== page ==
RESULTADOS: Oito pacientes apresentaram NPCM. A prevalência de NPCM observada foi de 3,8%. Um paciente apresentou a forma subaguda da PCM e sete apresentaram a forma crônica. Todos os pacientes apresentaram a forma parenquimatosa. Cerca de 60% dos pacientes provenientes das regiões norte e nordeste de Minas Gerais desenvolveram NPCM. Foi observado o desenvolvimento de NPCM em uma mãe e em seu filho. Os pacientes com NPCM apresentaram perfis demográficos e clínicos similares à descrição da literatura. Quando comparados aos pacientes com PCM, houve diferenças em relação à procedência de tais pacientes e história familiar positiva de PCM.
CONCLUSÕES: Os resultados confirmam a importância da avaliação neurológica em pacientes com PCM. Apesar das limitações desse trabalho, as diferenças com relação à procedência dos pacientes e à história familiar apontam para a necessidade de mais estudos para investigar a existência de fatores de susceptibilidade envolvidos no desenvolvimento da NPCM.
Palavras-chaves: Paracoccidioidomicose. Neuroparacoccidioidomicose. Epidemiologia. Série de casos.
Paracoccidioidomycosis (PCM), a systemic infection caused by the fungus Paracoccidioides brasiliensis (Pb), is the most important deep mycosis in South America1. It can be considered a public health problem due to the elevated social and economic costs borne not only by the active disease, but also by the frequent associated sequelae2 .
It affects patients of all ages, but is more common among individuals with ages ranging from 30 to 50 years. There are no differences in incidence between genders until puberty; however, in adult life, it becomes more frequent among men, in an 11:1 ratio3.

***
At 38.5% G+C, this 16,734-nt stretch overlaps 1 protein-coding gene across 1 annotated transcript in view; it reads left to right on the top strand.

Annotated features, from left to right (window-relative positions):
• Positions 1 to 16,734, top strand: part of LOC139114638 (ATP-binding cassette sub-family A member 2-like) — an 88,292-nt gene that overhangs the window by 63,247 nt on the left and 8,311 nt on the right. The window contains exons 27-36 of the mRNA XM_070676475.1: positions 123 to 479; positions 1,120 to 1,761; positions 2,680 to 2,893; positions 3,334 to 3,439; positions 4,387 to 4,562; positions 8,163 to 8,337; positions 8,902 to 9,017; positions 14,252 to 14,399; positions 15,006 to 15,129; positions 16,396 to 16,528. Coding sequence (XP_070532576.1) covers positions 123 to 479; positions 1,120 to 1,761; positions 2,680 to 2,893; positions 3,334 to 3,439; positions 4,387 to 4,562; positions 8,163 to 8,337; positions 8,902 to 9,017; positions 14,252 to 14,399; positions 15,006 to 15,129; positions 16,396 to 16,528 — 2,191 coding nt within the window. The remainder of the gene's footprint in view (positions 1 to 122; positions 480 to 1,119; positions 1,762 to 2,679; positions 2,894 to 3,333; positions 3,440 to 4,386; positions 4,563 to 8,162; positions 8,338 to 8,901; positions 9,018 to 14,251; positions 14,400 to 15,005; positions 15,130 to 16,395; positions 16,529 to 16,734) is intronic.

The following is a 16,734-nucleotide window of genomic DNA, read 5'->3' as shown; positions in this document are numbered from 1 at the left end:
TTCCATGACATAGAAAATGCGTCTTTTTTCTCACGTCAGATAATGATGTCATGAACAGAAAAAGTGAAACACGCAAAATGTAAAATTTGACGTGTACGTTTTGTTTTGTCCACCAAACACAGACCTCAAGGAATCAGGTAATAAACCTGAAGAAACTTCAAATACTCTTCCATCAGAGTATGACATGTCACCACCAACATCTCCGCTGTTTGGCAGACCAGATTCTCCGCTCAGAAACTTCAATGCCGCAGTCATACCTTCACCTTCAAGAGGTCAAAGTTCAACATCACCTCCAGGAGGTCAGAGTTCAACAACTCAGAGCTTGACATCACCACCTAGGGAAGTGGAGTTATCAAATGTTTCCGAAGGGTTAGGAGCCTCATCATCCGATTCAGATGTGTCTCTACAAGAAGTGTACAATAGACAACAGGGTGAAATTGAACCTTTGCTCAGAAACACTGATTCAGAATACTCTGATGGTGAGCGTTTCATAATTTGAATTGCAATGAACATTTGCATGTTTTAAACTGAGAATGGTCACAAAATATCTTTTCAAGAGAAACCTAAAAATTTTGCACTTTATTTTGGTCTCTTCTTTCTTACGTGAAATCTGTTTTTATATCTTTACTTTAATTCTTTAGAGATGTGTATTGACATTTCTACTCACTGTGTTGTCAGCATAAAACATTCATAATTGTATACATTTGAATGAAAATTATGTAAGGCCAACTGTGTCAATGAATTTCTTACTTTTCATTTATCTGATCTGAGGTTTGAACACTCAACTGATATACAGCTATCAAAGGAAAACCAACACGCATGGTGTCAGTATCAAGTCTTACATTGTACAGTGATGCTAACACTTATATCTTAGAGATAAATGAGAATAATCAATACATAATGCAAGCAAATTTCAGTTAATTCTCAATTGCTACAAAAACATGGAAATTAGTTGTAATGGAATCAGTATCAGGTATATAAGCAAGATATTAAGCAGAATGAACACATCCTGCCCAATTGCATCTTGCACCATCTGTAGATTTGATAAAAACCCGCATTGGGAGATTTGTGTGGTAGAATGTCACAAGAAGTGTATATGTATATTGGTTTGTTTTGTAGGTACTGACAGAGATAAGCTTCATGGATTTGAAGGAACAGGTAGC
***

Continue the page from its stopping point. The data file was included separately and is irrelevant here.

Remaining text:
The infection occurs by the inhalation of propagules of the fungus, resulting in a primary pulmonary complex, usually asymptomatic, which tends to resolve spontaneously, leaving residual lesions that may contain viable fungi for years. Nevertheless, in some cases, the primary infection develops, leading to a symptomatic pulmonary disease or spreading to other sites by hematological and/or lymphatic routes, affecting virtually any organ3,4. In general, the most affected sites are the lungs, the skin, mucous membranes, lymph nodes and adrenal glands. In the last decades, with the development of new diagnostic methods, especially neuroimaging, it was verified that central nervous system (CNS) involvement is much more common than it was thought to be, taking place in approximately 12.5% of the cases5,6 and reaching, in one study, 36% of them2.